Among blockers of IκB ubiquitination, the YopJ protein of the bacterial pathogen Yersinia stabilizes IκBα (and prevents NF-κB nuclear translocation) by acting as a dequbiquitinase for IκBα (Zhou et al., 2005). In addition, the small molecule R0196-9920 has been reported to be an inhibitor of IκBα ubiquitination, and can act as an oral inflammation inhibitor in two mouse models of induced inflammation (Swinney et al., 2002).
In early studies, Yaron et al. (1997) were able to block TNFα-induced degradation of IκBα by microinjecting phosphopeptides corresponding to the signal-dependent phosphorylation site of IκBα, presumably these acted as competitive inhibitors for binding to the ubiquitin ligase complex required for degradation of IκBα. More recently, inhibition of β-TrCP (the recognition subunit of the SCF E3 ligase complex) has been effected by specific RNAi treatment or by overexpression of dominant-negative β-TrCP mutants, and reduction of β-TrCP by these methods both block NF-κB activity and sensitize breast cancer cells to chemotherapeutic agents (Tang et al., 2005).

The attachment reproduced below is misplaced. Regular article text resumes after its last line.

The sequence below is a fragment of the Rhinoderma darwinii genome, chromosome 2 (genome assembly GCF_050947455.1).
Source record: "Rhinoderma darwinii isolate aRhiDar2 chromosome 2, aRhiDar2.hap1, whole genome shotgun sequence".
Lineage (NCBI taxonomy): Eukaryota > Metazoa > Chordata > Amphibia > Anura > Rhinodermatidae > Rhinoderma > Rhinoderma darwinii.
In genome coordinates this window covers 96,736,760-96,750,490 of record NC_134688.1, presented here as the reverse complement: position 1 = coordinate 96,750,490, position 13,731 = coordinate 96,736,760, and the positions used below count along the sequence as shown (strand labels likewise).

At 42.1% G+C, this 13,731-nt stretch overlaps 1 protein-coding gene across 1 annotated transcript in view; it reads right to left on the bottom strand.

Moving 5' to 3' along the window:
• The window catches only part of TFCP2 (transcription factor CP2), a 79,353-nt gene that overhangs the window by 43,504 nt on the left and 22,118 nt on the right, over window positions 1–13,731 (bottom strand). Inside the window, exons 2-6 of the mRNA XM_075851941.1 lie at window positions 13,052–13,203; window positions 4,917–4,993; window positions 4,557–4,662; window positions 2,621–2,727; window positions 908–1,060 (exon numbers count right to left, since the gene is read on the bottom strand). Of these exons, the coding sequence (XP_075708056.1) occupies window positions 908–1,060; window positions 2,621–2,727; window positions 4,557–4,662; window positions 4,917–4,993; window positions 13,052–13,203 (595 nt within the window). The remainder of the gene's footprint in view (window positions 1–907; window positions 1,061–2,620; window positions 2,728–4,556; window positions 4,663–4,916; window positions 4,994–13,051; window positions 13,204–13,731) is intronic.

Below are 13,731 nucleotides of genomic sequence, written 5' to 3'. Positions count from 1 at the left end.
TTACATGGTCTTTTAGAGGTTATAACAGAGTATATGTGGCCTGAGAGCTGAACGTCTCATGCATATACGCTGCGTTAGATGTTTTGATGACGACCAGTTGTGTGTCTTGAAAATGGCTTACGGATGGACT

Non-genetic proteasome inhibitors that can block NF-κB activity are listed in Supplementary Table S4. These inhibitors can all penetrate cells and inhibit NF-κB activation in a dose-dependent manner by blocking proteasome-mediated degradation of IκB (but do not block its phosphorylation).
One class of proteasome inhibitors includes peptide aldehydes. These molecules inhibit the chymotrypsin-like activity of the proteasome complex (one of the five protease activities of the eukaryotic proteasome), but with distinct efficiencies. ALLnL, also called calpain inhibitor I or MG101, is a cysteine protease inhibitor, but is a less potent inhibitor of the proteasome than MG132 and MG115 (Palombella et al., 1994; Jobin et al., 1998a; Grisham et al., 1999).
Lactacystin and its synthetic precursor, β-lactone, represent a second class of inhibitors of the proteasome. These molecules irreversibly block proteasome activity by acylating a threonine residue in the active site of the mammalian proteasome subunit X/MB1 (Fenteany and Schreiber, 1998; Grisham et al., 1999). For this reason, lactacystin is considered to be a more specific inhibitor of the proteasome than the aldehyde peptides.